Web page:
I was born two days after the March on Washington. My momma told me she went into labor on the 28th of August in 1963, but that I must have heard some folks were marching that day for jobs and freedom and I decided to wait and see how things turned out before I came into the world.
53 years later, we’re still marching. But I’m glad I came on anyway.
My momma and daddy didn’t go to Washington in 1963, but they were part of the movement that did. When the pastor my daddy preached for in Indianapolis that Sunday got back home, he and others told them about what Dr. King had said. He’d said, “Go home.” Go home to Mississippi, to Alabama. Go home to Indianapolis. Go home and build a movement that can move Washington from the deadlock of partisan division to higher ground.
Since April 4th this year, when we commissioned this Moral Revival Tour on the same day and in the same place where Dr. King had called for a “moral revolution of values” in 1967, we have crisscrossed America, listening to the stories of people who are living with their backs against the wall. In Raleigh, North Carolina, a transgender student who had come from Charlotte shared that her mother was scared to let her come out to a revival meeting because she worried that a church would not be a safe space. In Birmingham, Alabama, workers shared about how they had won a living wage campaign in their city only to see extremists in their state house override the local municipality and make living wage ordinances illegal. In Philadelphia, a man who was locked up shared about how hard it is to move on in our society, even after you’ve done your time.
These testimony times have been some of the most powerful experiences of this revival for me. They’ve helped me to see more clearly why Dr. King told all those people who traveled to DC 53 years ago to go home. Because on the ground in local communities, listening to the stories of people who may never go to Washington, we see clearly that Washington and our nation need nothing less than a Third Reconstruction.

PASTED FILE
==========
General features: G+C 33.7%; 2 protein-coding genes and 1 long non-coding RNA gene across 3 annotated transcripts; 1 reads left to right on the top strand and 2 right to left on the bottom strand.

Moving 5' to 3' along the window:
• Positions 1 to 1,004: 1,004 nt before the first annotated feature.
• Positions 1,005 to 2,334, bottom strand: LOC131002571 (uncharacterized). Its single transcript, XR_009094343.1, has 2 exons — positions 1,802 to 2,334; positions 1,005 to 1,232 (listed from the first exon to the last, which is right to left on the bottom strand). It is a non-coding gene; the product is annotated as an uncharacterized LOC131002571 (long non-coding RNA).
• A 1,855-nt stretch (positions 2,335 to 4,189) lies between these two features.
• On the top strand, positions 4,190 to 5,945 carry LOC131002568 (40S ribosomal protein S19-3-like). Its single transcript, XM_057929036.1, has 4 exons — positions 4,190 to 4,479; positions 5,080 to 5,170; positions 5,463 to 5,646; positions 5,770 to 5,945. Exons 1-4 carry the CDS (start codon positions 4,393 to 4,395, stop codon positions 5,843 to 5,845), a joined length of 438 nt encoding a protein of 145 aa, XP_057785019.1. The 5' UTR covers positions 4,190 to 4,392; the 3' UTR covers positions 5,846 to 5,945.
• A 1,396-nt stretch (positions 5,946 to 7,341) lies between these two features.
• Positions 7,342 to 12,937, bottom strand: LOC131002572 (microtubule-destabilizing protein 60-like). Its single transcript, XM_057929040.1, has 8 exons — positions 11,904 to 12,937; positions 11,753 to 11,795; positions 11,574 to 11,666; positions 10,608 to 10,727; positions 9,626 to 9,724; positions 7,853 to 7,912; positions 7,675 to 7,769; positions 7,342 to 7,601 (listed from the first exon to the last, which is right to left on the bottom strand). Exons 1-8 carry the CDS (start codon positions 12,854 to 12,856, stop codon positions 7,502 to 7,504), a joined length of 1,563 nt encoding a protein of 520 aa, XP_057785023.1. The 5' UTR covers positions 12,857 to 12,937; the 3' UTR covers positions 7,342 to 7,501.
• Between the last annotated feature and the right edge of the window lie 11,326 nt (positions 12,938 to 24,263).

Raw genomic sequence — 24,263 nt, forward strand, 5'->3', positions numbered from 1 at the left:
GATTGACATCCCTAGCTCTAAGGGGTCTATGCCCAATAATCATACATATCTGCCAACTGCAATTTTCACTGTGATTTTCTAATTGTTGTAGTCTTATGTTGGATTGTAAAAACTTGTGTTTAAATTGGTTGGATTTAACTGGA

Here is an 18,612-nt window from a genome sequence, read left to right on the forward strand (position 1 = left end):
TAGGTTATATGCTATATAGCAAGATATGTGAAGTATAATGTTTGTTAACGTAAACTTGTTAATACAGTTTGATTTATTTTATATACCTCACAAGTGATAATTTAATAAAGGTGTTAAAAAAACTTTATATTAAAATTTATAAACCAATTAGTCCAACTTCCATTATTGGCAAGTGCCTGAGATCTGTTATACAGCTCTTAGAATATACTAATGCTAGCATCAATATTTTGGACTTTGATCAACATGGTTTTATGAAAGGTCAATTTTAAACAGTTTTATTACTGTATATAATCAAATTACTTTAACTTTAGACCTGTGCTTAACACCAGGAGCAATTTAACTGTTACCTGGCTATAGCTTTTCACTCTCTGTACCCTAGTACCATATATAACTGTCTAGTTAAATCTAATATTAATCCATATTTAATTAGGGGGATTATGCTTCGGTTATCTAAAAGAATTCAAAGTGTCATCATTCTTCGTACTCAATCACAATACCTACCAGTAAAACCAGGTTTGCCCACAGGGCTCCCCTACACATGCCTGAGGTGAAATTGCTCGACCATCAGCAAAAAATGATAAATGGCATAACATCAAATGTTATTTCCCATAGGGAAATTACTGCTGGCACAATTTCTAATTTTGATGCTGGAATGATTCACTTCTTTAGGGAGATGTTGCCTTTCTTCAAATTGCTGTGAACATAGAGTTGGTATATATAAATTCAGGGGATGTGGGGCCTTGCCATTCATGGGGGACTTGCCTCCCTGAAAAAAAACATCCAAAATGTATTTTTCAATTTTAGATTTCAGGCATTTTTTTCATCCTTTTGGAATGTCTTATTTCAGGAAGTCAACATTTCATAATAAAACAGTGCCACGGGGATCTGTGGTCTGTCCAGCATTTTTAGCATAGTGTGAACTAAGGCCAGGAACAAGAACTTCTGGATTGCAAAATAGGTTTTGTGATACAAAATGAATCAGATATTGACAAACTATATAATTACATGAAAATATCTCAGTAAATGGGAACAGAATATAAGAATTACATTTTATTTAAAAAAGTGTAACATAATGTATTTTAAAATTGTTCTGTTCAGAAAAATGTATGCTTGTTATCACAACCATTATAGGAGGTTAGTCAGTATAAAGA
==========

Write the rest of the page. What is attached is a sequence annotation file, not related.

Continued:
A couple of weekends ago, I was in Richmond, Virginia with 10,000 workers who’d come from all across America to confer with one another about the Fight for 15. Speaking to them in front of a statue of Robert E. Lee, in the former capitol of the Confederacy, I thought about how many of the folks we’ve heard from on this revival tour feel rejected. Though this nation runs on their labor, those workers have been rejected by our society. But as I looked out at them on that hot August afternoon, I told them that the Bible I read says, “The stone that the builder rejected has become the chief cornerstone.”
There is power when stones that have been rejected come together. Every reconstruction this nation has ever experienced has happened when poor whites and freed blacks came together, when Christians and Jews came together, when labor and civil rights came together, when women and men came together to work for a more perfect union. There is a revival in the land today because the stones that have been rejected are coming together. The Fight for 15 is joining hands with Black Lives Matter. The fight for healthcare is linking up with immigrant’s rights, and the LGBTQ community is standing with advocates for voting rights. As we get together in cities across this land, we are experiencing that there is a power present that’s greater than the sum of our parts.
53 years after I paused on my way into this world, I’m going to Washington. But I’m not going alone. I’m going with a moral movement that is the cornerstone for the Third Reconstruction this nation desperately needs.
If you're in the DC area, join us at Pennsylvania Ave Baptist Church, 5pm on Sunday, August 28th (53rd Anniversary of the March on Washington). Please help us spread the word. Revival details are here:
Whether you can be with us in person or not, please consider making a donation to the Moral Revival. We do not charge host cities or churches to come. This movement is sustained by the investment of people who are being built together into the America that has not yet been.